Living the balanced life of the Hebrew bride, between heaven and earth, between the reality of daily relationship and task and the promise of radically changed life at any moment is fragile and delicate and easily lost. In fact, it’s not so much about whether we’ll lose balance, of course we will; it’s about how quickly we can recover afterward. As Western Christians, we’ve been conditioned to see this life in a fallen state and our reward for finishing the race of this life well coming in the heaven of the next life. But Jesus is teaching that whatever we think heaven is, if we’re waiting for it, it never comes—being out of balance keeps us from seeing heaven where it always is: forever here and now.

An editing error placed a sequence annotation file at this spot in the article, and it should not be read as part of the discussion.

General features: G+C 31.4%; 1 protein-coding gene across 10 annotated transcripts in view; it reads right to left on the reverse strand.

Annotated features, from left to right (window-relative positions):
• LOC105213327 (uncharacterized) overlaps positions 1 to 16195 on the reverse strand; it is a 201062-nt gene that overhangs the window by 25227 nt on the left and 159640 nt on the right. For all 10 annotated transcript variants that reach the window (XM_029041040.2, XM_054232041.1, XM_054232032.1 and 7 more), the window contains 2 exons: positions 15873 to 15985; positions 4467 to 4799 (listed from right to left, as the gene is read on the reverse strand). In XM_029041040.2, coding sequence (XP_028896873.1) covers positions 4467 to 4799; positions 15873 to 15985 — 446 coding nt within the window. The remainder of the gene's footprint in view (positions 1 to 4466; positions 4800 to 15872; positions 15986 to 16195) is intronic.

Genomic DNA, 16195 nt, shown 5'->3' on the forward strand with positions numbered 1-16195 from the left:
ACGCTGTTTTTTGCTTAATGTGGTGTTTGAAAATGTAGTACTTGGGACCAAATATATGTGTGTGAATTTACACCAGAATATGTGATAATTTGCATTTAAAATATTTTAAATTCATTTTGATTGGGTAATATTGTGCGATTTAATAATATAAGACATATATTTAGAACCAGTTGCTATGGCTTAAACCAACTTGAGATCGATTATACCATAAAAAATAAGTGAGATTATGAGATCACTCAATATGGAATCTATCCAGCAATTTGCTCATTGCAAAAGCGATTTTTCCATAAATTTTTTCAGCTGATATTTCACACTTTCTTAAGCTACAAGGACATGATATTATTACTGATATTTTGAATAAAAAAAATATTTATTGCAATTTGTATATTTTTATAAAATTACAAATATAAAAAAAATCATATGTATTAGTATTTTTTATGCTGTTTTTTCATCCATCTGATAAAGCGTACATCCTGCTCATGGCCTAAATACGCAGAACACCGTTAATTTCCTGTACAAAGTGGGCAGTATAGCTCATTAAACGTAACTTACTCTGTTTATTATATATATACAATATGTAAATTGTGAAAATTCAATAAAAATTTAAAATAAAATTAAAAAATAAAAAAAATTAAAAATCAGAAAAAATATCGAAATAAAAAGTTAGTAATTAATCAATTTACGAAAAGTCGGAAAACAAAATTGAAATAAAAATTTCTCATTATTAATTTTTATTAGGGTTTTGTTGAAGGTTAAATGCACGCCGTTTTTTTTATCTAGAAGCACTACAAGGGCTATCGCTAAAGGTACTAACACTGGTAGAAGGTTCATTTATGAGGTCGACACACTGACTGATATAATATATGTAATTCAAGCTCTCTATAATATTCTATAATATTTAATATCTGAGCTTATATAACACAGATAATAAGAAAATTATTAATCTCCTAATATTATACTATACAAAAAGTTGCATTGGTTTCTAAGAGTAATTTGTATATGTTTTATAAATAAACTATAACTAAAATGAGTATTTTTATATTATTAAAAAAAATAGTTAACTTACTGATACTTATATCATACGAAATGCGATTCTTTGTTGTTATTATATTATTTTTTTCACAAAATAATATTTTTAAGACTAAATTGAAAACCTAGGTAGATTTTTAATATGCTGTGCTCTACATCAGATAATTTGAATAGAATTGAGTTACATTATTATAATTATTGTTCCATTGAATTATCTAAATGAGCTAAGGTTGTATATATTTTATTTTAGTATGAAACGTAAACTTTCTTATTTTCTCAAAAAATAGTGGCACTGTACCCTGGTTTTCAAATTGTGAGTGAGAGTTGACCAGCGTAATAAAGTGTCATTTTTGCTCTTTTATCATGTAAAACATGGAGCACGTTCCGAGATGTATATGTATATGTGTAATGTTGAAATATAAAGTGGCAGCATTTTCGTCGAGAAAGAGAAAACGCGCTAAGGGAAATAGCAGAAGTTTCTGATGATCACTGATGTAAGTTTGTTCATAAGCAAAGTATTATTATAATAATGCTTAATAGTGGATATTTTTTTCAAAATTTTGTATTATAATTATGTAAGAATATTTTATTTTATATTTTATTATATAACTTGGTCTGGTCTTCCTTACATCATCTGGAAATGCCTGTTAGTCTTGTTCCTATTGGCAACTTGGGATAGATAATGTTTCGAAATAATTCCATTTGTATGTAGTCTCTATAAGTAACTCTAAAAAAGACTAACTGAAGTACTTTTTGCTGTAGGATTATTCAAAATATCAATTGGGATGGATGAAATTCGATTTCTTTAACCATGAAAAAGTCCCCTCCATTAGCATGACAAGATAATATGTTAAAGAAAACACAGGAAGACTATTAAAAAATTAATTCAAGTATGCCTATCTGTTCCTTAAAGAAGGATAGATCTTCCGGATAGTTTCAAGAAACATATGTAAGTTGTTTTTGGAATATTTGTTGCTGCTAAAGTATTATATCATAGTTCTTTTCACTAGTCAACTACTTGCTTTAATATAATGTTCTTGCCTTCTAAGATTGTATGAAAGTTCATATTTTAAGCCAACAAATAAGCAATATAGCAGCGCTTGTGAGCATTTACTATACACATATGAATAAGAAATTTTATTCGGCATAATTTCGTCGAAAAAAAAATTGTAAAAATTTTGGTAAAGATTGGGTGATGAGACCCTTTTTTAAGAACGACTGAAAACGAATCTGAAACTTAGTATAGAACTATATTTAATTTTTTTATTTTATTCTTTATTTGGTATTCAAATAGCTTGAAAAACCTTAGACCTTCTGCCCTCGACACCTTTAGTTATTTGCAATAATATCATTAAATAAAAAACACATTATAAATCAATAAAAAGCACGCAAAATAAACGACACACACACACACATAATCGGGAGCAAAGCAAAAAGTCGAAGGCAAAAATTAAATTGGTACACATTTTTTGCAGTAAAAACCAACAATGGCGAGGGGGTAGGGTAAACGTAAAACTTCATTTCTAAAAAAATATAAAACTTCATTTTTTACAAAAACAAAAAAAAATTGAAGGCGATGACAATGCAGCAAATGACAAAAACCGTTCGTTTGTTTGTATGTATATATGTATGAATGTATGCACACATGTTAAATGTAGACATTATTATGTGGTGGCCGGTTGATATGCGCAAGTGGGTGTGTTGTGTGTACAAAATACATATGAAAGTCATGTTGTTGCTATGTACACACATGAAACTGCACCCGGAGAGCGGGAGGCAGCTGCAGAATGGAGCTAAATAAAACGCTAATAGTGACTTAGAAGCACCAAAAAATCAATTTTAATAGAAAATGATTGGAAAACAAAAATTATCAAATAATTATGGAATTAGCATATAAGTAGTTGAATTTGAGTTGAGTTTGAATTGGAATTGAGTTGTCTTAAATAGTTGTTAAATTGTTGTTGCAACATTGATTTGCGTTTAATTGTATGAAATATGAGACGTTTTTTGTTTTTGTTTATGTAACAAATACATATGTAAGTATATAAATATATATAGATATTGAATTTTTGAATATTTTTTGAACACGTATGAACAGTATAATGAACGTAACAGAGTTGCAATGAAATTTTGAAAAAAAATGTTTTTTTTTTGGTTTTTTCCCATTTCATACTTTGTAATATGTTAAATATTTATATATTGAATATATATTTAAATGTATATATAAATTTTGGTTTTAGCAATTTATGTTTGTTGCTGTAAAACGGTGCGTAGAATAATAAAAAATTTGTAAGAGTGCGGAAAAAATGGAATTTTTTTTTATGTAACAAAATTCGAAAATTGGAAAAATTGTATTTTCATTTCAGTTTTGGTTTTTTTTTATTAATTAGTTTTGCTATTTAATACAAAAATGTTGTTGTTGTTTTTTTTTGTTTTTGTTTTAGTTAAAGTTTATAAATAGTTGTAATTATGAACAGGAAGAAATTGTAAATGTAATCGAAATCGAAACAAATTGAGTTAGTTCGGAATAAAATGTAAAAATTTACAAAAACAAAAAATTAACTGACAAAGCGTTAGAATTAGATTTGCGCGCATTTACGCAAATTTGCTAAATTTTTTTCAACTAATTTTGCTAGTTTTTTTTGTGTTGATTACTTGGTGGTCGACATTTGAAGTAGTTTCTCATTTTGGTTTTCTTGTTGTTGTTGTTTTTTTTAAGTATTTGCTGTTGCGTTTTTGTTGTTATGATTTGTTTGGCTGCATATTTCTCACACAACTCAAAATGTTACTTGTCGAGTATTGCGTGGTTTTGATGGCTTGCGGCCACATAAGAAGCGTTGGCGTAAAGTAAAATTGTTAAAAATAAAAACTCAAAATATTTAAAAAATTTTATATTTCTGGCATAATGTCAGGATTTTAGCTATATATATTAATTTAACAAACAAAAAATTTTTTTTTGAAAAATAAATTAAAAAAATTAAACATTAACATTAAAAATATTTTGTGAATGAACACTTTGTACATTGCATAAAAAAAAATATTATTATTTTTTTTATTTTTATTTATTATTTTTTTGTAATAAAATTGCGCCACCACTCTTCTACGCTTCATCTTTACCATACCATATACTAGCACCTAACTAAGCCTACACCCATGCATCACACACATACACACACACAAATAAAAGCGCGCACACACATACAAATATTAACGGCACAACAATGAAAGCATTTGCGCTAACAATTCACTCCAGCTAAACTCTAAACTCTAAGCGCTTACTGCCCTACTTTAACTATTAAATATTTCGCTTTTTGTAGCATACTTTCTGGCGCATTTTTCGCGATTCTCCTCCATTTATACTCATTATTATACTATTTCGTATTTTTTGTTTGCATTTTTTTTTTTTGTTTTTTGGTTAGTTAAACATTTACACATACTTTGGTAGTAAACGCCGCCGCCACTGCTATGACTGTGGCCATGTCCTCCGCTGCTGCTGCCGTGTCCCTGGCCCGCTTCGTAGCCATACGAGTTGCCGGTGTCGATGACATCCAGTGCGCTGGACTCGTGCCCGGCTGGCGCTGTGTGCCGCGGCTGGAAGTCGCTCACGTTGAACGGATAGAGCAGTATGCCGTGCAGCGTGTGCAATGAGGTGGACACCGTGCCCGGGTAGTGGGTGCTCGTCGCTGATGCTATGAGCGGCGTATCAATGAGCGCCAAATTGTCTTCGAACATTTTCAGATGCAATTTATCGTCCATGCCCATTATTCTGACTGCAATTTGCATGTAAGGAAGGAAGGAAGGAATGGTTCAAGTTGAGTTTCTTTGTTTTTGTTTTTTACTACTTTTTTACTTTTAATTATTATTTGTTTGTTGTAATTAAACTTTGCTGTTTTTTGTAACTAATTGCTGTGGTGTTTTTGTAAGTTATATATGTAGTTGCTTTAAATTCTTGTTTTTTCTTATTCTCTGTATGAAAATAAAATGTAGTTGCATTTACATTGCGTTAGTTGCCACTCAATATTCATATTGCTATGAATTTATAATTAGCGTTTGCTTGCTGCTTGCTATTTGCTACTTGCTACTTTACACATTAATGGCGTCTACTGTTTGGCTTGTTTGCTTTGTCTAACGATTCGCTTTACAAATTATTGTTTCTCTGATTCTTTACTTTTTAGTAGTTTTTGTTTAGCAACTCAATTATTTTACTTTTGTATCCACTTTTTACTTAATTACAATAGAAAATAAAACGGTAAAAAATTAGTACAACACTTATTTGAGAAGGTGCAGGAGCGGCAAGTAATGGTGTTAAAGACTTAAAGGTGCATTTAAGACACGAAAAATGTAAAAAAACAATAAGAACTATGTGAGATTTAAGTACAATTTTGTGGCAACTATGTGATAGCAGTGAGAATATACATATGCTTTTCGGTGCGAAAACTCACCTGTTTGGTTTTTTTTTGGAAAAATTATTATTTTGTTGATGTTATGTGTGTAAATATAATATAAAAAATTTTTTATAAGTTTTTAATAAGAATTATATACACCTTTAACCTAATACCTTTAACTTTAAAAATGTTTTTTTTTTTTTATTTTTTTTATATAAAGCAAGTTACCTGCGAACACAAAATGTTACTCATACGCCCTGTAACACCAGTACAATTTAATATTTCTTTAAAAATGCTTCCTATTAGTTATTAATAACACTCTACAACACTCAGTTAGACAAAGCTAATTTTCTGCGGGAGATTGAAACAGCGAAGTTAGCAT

Dave Brisbin | 2.12.17
Why try to understand Jesus’ message from a first century, Hebrew point of view? What will that change? There’s a question I get a lot. The answer is: mostly everything. Whatever we say about Christianity being a relationship rather than a religion, the truth is that Western Christianity has become heavily focused on an intellectual understanding of theology and a rational/literal understanding of scripture, a legal view of our relationship to God, a dualistic view of life—especially the separation of the spiritual and physical, and an emphasis on the afterlife as opposed to life herenow that sharply defines our view of and attitude toward life and spiritual practice.
Dave Brisbin | 2.5.17